Hi All! Welcome back to the second part of the Series. In this last article, we’re going to see how we can setup the testing pipeline for our Azure Functions on Azure DevOps.

Last time we saw how we could structure our test project using XUnit Fixtures and how it is possible to launch the Function Host as an external tool to test the boundaries of our services.

This is great on localhost, but now, of course, we want it to be part of our CI/CD pipeline.

Now, I’m assuming you already know how to use Azure DevOps to build your pipelines. But in case you need a refresher, you can find a lot of information here.

So let’s jump into the code, we’ll discuss the details after:

pool:
  name: windows-2019

variables:  
  functionAppName: 'MyLovelyFunction'  
  workingDirectory: '$(System.DefaultWorkingDirectory)/$(functionAppName)'  
  ASPNETCORE_ENVIRONMENT: 'ci'

stages:
- stage: Build
  displayName: Build stage

  jobs:
  - job: Build
    displayName: Build

    steps:            
    - script: | 
        "%ProgramFiles(x86)%\Microsoft SDKs\Azure\Storage Emulator\AzureStorageEmulator.exe" init /server "(localdb)\MsSqlLocalDb"
        "%ProgramFiles(x86)%\Microsoft SDKs\Azure\Storage Emulator\AzureStorageEmulator" start
        cp '$(workingDirectory)\ci.settings.json' '$(workingDirectory)\local.settings.json'
        dotnet test
      workingDirectory: $(System.DefaultWorkingDirectory)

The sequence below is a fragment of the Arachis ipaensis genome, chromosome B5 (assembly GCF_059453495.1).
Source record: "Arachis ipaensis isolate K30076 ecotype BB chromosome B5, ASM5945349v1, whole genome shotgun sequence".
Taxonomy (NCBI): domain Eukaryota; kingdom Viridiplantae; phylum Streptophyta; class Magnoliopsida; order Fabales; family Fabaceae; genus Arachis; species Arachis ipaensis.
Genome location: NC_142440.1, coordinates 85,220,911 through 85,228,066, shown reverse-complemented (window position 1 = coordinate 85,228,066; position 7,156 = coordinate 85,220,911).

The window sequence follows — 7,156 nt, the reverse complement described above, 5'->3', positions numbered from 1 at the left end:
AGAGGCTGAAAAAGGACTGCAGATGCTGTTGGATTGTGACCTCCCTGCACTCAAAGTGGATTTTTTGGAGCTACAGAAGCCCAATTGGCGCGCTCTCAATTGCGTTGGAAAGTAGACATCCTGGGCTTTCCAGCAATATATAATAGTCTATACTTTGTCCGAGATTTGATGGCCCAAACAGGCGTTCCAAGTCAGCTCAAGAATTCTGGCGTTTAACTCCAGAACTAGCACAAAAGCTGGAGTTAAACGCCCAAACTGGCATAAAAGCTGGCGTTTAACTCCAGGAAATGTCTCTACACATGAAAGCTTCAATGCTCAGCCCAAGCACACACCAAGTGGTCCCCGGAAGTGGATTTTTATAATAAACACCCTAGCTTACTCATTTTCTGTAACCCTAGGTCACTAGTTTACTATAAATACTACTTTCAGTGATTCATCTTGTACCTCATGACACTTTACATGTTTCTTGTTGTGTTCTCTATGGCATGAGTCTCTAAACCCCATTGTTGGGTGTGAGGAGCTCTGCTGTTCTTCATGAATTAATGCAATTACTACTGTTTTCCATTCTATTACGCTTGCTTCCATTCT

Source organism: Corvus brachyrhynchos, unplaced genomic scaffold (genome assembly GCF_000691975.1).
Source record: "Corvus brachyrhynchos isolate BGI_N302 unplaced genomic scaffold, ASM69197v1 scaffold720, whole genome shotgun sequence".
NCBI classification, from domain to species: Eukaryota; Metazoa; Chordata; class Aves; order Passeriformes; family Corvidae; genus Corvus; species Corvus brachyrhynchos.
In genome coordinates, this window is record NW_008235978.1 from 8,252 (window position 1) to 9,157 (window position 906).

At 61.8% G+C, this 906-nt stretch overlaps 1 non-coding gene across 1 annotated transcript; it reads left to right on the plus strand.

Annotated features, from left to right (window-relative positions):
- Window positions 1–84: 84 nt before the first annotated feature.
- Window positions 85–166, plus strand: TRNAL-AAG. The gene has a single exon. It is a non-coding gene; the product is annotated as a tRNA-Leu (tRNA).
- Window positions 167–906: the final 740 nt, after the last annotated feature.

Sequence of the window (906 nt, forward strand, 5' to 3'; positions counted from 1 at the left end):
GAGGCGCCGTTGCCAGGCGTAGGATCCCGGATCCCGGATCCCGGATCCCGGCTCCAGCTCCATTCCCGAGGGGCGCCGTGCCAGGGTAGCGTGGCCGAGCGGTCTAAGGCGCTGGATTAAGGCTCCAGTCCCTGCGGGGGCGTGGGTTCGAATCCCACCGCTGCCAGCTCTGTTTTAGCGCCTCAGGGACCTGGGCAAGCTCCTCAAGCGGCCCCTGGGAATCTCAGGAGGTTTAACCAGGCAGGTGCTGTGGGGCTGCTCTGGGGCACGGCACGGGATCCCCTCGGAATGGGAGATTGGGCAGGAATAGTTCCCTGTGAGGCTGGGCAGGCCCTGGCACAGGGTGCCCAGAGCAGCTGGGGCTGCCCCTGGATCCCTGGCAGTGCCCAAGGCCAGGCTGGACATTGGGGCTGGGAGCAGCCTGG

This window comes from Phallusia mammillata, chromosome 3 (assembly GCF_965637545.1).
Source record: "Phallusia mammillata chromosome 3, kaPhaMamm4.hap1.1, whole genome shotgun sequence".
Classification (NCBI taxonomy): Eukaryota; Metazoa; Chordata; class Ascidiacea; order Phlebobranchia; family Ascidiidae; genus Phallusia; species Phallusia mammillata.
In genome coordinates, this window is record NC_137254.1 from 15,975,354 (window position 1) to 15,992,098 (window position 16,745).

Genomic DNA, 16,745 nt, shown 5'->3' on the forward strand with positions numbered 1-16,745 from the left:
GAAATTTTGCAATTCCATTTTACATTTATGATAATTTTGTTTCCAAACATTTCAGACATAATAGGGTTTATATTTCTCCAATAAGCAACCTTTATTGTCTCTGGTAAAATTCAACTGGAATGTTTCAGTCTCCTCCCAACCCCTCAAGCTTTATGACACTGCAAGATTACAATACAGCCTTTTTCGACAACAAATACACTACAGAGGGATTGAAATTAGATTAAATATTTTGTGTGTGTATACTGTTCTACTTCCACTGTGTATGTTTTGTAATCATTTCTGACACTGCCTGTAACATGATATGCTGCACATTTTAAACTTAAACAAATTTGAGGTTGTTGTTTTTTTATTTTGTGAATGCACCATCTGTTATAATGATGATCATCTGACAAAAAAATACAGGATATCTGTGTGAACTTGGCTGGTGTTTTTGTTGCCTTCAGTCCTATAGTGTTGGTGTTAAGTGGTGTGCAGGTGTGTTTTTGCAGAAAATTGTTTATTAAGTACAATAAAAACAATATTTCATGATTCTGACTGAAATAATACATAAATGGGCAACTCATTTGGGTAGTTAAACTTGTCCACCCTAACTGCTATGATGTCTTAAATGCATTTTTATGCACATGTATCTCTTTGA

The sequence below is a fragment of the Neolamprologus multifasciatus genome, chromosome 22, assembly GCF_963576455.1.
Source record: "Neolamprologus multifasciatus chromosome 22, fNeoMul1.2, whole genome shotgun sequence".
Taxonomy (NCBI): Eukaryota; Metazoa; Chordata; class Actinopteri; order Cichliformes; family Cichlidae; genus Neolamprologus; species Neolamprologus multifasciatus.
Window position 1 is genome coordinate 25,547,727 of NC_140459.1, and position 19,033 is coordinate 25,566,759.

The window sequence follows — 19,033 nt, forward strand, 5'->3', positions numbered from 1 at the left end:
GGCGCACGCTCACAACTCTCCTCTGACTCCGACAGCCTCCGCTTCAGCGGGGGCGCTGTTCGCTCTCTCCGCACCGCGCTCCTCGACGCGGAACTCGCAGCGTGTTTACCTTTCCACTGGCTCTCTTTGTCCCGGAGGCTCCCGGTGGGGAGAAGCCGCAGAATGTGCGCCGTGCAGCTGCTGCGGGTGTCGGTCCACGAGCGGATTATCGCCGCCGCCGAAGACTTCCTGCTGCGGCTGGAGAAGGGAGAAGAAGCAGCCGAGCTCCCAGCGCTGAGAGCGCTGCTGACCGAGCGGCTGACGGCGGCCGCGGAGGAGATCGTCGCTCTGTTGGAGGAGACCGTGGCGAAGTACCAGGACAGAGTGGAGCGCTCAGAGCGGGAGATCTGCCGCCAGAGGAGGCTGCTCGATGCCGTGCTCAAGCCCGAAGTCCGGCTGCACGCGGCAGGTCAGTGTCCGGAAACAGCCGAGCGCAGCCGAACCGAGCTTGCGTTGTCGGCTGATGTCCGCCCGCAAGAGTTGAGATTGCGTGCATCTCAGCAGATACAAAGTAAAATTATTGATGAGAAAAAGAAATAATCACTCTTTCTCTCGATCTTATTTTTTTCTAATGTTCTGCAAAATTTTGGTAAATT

displayName: Test 

    - task: [email protected]
      displayName: Build Release
      inputs:
        command: 'build'
        projects: |
          $(workingDirectory)/*.csproj
        arguments: --output $(System.DefaultWorkingDirectory)/publish_output --configuration Release

So, the first thing is to specify the type of agent we want to use. Now, since we’re going to rely on the Azure Functions CLI and the Azure Storage Emulator, we need an agent that has them installed. Luckily for us, Microsoft is offering managed agents as well, so we don’t have to worry about this.

In our case, I’ve selected the windows-2019 agent, which comes with a quite comprehensive list of software pre-installed.

A note about the Storage Emulator: it has been discontinued in favor of Azurite. However, I haven’t been able to run my tests using the latter. I’ll probably blog more about this in the next weeks.

The first step in our pipeline contains all we need to setup the agent and start the tests. Let’s analyze the script line by line.

The first two lines will instruct the Storage Emulator to init the local server and start the engine:

%ProgramFiles(x86)%\Microsoft SDKs\Azure\Storage Emulator\AzureStorageEmulator.exe" init /server "(localdb)\MsSqlLocalDb"
"%ProgramFiles(x86)%\Microsoft SDKs\Azure\Storage Emulator\AzureStorageEmulator" start

This third line is actually optional. In case you have custom options for your CI environment, you can define a custom config file and replace local.settings.json, which is mandatory for the Functions Host to run:

cp '$(workingDirectory)\ci.settings.json' '$(workingDirectory)\local.settings.json'

Aaaand at last:

dotnet test

That’s it!